Julia Evans

How does gdb work?

Hello! Today I was working a bit on my ruby stacktrace project and I realized that now I know a couple of things about how gdb works internally.

Lately I’ve been using gdb to look at Ruby programs, so we’re going to be running gdb on a Ruby program. This really means the Ruby interpreter. First, we’re going to print out the address of a global variable: ruby_current_thread:

getting a global variable

Here’s how to get the address of the global ruby_current_thread:

$ sudo gdb -p 2983
(gdb) p & ruby_current_thread
$2 = (rb_thread_t **) 0x5598a9a8f7f0 <ruby_current_thread>

There are a few places a variable can live: on the heap, the stack, or in your program’s text. Global variables are part of your program! You can think of them as being allocated at compile time, kind of. It turns out we can figure out the address of a global variable pretty easily! Let’s see how gdb came up with 0x5598a9a8f7f0.

We can find the approximate region this variable lives in by looking at a cool file in /proc called /proc/$pid/maps.

$ sudo cat /proc/2983/maps | grep bin/ruby
5598a9605000-5598a9886000 r-xp 00000000 00:32 323508                     /home/bork/.rbenv/versions/2.1.6/bin/ruby
5598a9a86000-5598a9a8b000 r--p 00281000 00:32 323508                     /home/bork/.rbenv/versions/2.1.6/bin/ruby
5598a9a8b000-5598a9a8d000 rw-p 00286000 00:32 323508                     /home/bork/.rbenv/versions/2.1.6/bin/ruby

So! There’s this starting address 5598a9605000 That’s like 0x5598a9a8f7f0, but different. How different? Well, here’s what I get when I subtract them:

(gdb) p/x 0x5598a9a8f7f0 - 0x5598a9605000
$4 = 0x48a7f0

“What’s that number?”, you might ask? WELL. Let’s look at the symbol table for our program with nm.

sudo nm /proc/2983/exe | grep ruby_current_thread
000000000048a7f0 b ruby_current_thread

What’s that we see? Could it be 0x48a7f0? Yes it is! So!! If we want to find the address of a global variable in our program, all we need to do is look up the name of the variable in the symbol table, and then add that to the start of the range in /proc/whatever/maps, and we’re done!

So now we know how gdb does that. But gdb does so much more!! Let’s skip ahead to…

dereferencing pointers

(gdb) p ruby_current_thread
$1 = (rb_thread_t *) 0x5598ab3235b0

The next thing we’re going to do is dereference that ruby_current_thread pointer. We want to see what’s in that address! To do that, gdb will run a bunch of system calls like this:

ptrace(PTRACE_PEEKTEXT, 2983, 0x5598a9a8f7f0, [0x5598ab3235b0]) = 0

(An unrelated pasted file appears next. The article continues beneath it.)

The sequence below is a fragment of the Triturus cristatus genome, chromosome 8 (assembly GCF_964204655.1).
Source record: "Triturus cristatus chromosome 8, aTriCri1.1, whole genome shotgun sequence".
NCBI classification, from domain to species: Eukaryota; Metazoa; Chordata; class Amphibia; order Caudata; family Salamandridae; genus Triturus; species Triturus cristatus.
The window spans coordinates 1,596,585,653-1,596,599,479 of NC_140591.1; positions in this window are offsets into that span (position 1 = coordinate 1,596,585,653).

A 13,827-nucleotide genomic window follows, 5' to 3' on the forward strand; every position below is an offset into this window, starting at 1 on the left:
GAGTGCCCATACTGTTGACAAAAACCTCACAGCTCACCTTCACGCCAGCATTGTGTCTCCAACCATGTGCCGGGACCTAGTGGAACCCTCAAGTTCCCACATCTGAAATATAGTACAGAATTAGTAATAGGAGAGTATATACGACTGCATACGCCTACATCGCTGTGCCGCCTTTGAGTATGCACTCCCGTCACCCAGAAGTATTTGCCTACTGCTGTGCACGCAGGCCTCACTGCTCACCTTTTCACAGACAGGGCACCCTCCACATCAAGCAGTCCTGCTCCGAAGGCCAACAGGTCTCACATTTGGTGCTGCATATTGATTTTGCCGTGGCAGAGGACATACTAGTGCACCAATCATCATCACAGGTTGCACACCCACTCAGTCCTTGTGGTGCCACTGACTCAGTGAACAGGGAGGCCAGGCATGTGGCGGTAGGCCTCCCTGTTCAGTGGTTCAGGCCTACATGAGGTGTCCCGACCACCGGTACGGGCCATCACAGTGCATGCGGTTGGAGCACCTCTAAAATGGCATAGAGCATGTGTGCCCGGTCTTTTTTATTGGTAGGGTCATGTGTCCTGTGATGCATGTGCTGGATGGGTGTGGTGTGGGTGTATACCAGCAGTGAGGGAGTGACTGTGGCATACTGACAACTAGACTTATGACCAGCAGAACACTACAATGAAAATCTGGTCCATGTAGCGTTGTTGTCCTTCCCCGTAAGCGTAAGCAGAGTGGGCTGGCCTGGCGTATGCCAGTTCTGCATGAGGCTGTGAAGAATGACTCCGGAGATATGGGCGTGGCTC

You remember this address 0x5598a9a8f7f0? gdb is asking “hey, what’s in that address exactly”? 2983 is the PID of the process we’re running gdb on. It’s using the ptrace system call which is how gdb does everything.

Awesome! So we can dereference memory and figure out what bytes are at what memory addresses. Some useful gdb commands to know here are x/40w variable and x/40b variable which will display 40 words / bytes at a given address, respectively.

describing structs

The memory at an address looks like this. A bunch of bytes!

(gdb) x/40b ruby_current_thread
0x5598ab3235b0:	16	-90	55	-85	-104	85	0	0
0x5598ab3235b8:	32	47	50	-85	-104	85	0	0
0x5598ab3235c0:	16	-64	-55	115	-97	127	0	0
0x5598ab3235c8:	0	0	2	0	0	0	0	0
0x5598ab3235d0:	-96	-83	-39	115	-97	127	0	0

That’s useful, but not that useful! If you are a human like me and want to know what it MEANS, you need more. Like this:

(gdb) p *(ruby_current_thread)
$8 = {self = 94114195940880, vm = 0x5598ab322f20, stack = 0x7f9f73c9c010,
	stack_size = 131072, cfp = 0x7f9f73d9ada0, safe_level = 0,    raised_flag = 0,
	last_status = 8, state = 0, waiting_fd = -1, passed_block = 0x0,
	passed_bmethod_me = 0x0, passed_ci = 0x0,    top_self = 94114195612680,
	top_wrapper = 0, base_block = 0x0, root_lep = 0x0, root_svar = 8, thread_id =

GOODNESS. That is a lot more useful. How does gdb know that there are all these cool fields like stack_size? Enter DWARF. DWARF is a way to store extra debugging data about your program, so that debuggers like gdb can do their job better! It’s generally stored as part of a binary. If I run dwarfdump on my Ruby binary, I get some output like this:

(I’ve redacted it heavily to make it easier to understand)

DW_AT_name                  "rb_thread_struct"
DW_AT_byte_size             0x000003e8
  DW_AT_name                  "self"
  DW_AT_type                  <0x00000579>
  DW_AT_data_member_location  DW_OP_plus_uconst 0
  DW_AT_name                  "vm"
  DW_AT_type                  <0x0000270c>
  DW_AT_data_member_location  DW_OP_plus_uconst 8
  DW_AT_name                  "stack"
  DW_AT_type                  <0x000006b3>